North Cyprus Capital: Nicosia (Lefkoşa in Turkish)
North Cyprus Population: 286,257 (August 2013)
Language: Turkish; English is also widely spoken
The Turkish Cypriot Culture is a rich and varied one with strong influences from Turkey and the surrounding Mediterranean countries.
Amongst the many delights of North Cyprus are the cultural differences. The northern Cypriots are genuinely very friendly and helpful. Their language, although Turkish, is of the Cypriot variety. Many of their customs are from a mix of the cultures which have swept through the island over the centuries. Although Cypriots are Muslim, their religion is important to them but they don’t feel the need to necessarily visit a mosque on a regular basis. ‘My religion is inside me’ is a regular comment.
Cypriots will not feel offended if visitors don’t necessarily understand basic rituals on visiting someone's house for example, but you will gain more respect by having made some effort. When meeting someone it’s usual to shake hands, smile and look them in the eye then later say a separate goodbye to each guest. Remove shoes before entering a house or mosque as people used to sit on carpets on the floor. Take a small gift of cakes or sweets and, if flowers, don’t take funeral lilies. On a brief visit you may be offered tea or coffee and offered ‘macun’, preserved fruit. If someone suggests reading coffee grains at the bottom of your coffee cup, turn the cup upside down onto the saucer to be read. Tavli, like backgammon, is the usual game played in coffee houses.
Museums and art galleries are good places to gain an insight to a culture as are local festivals. Festivals are ideal events to enjoy real local culture first hand. Folk dancing depicting the story of everyday life, the girls more sedate than the boys showing off their skills. The blue eye (nazar boncuk), seen hanging in doorways, on clothes, in cars and jewellery is to ward off evil looks and spirits. Handicrafts include Lefkara lace work, from the Venetians era, for bedspreads and tablecloths etc. Weave a wicker basket with bamboo or knit (weave) a wicket tray ‘sesta’ from dyed straw, reeds and grasses, easily confused terms but articles from either make a great gift. Good buys are Kilims, small colourful rugs, silk pictures and brooches. Festivals are also ideal times to try Turkish Cypriot food. Its mix of Mediterranean, Turkish and Middle Eastern cuisine dishes and take-away conjures up a whole new meaning.
Between Turkish Cypriots, family life is very important, so they spend most of their free time with family gatherings, picnics, barbeques and weddings. The Turkish Cypriot family structure is that of the ex tender family which consists of three generations of people living close to eacother. The influence of the family on individuals is immeasurable. Although our island has undergone many social changes in recent times, the traditional family structure in Cyprus remains the same. Turkish Cypriot families are patriarchal and male dominance is the norm. Men are expected to provide for the family while women are responsible for housework and childcare. If men do assist with household chores it is viewed as a bonus.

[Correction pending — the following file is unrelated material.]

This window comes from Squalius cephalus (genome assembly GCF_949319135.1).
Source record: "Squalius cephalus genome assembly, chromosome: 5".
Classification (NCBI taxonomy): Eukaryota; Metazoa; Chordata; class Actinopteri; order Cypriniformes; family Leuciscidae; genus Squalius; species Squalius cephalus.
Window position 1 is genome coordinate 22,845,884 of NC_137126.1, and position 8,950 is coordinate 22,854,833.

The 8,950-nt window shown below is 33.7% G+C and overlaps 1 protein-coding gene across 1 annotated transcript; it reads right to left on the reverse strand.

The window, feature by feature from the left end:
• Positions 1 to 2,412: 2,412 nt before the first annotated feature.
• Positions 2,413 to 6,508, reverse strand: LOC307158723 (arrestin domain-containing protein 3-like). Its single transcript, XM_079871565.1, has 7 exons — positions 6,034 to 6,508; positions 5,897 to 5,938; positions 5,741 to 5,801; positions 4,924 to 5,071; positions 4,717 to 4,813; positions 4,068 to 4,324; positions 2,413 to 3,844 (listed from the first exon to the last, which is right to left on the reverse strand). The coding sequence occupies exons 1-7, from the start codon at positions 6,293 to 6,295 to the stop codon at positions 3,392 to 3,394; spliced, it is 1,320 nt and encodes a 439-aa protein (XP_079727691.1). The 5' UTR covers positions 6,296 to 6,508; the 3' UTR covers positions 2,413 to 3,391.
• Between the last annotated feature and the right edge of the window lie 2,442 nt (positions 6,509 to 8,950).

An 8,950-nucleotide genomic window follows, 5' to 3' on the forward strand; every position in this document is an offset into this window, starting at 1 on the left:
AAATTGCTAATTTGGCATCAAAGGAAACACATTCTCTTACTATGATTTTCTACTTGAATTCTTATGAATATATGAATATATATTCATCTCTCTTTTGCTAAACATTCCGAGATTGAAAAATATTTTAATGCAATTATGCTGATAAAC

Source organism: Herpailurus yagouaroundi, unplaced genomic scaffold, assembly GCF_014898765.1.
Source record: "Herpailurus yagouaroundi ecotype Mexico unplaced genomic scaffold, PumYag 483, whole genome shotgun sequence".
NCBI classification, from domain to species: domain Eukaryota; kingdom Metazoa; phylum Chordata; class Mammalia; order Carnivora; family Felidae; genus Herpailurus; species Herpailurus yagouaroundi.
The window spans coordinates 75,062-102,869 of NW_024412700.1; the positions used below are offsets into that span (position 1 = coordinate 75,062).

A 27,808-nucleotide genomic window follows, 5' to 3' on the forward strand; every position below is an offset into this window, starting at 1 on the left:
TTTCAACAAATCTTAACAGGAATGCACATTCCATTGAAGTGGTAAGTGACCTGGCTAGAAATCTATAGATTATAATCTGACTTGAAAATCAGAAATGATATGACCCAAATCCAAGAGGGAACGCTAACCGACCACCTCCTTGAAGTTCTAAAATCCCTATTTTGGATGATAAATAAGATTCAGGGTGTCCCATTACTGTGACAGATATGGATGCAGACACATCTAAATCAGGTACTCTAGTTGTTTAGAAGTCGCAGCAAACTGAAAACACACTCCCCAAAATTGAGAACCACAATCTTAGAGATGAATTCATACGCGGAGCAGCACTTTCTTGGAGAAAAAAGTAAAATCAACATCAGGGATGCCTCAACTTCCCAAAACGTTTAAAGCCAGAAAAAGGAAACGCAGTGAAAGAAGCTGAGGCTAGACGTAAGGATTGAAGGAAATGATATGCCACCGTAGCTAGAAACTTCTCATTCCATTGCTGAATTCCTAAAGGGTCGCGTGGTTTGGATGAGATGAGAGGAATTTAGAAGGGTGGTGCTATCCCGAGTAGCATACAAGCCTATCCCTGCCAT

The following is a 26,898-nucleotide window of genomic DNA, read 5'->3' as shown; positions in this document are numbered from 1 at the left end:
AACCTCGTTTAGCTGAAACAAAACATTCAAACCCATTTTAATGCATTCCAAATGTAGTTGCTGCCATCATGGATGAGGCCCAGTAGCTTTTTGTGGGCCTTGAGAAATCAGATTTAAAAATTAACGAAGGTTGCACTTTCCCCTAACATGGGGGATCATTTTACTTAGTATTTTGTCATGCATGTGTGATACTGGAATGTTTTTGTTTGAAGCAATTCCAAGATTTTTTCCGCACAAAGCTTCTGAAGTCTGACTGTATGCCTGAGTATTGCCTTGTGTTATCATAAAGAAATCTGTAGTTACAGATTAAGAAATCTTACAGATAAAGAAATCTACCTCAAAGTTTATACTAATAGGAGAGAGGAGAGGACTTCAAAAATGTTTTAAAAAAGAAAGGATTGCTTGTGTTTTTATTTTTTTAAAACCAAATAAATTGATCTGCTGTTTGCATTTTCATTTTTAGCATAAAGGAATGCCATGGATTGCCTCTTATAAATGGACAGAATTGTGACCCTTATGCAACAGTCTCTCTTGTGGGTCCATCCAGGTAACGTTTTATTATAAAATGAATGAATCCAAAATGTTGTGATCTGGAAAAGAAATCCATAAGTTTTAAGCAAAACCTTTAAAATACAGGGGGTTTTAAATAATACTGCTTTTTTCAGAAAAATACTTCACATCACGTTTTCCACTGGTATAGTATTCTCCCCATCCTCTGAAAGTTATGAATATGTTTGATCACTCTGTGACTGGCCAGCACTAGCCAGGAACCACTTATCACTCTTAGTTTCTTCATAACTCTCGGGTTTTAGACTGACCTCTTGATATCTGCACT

Religious festivals are another important family event. Long lost cousins and distant family members gather together to eat, drink and laugh together. Children are treated to new clothes for these festivals and receive large gifts of money to spend as they wish. Food is the main focus of family gatherings at Bayram and everyone contributes by cooking savouries and desserts to share with one another. In fact the kitchen table is the heart of the family home in North Cyprus. People in Cyprus enjoy eating together and there is never a shortage of food in the home. Women usually cook more than the necessary amount of food in case an unexpected member of the family or a friend visit.
Weddings in North Cyprus are mammoth family events. Aunts, uncles and cousins and cousins join in the wedding preparations to ensure that the couple have the best day possible. The extended family usually provides the couple with a furnished place in which to live. The house or apartment is usually provided by the groom's family undertakes the interior decoration, furnishings and electrical appliances. This tradition in Cyprus enables a young couple to enter married life without any major worries. Parents are frequent visitors at their children's homes and usually continue to provide financial and emotional support.
In North Cyprus community, family comes first. Marriages usually need the approval of the family to succeed. Harsh as this may sound, it is difficult to live happily in a community which places such high value on the family unit without their approval of the spouse. Approval is given when parents have researched the family, education and social status of the eligible partner. Child's happiness is also important in Cyprus.
From the beginning of establishment of Northern Cyprus folk dancing has been performed by locals, municipalities, states as an important symbol of our national culture, identity, and history.
People in Northern Cyprus are very sociable and like to go out. All towns have local cafes where people sit and chat in a warm atmosphere. They also arrange festivals especially in the beginning of summer. There are also legends in North cyprus. It is the birthplace of the goddess of love, and home to numerous heroes and saints.
It is a joy to discover the colourful culture of Turkish Republic of Northern Cyprus.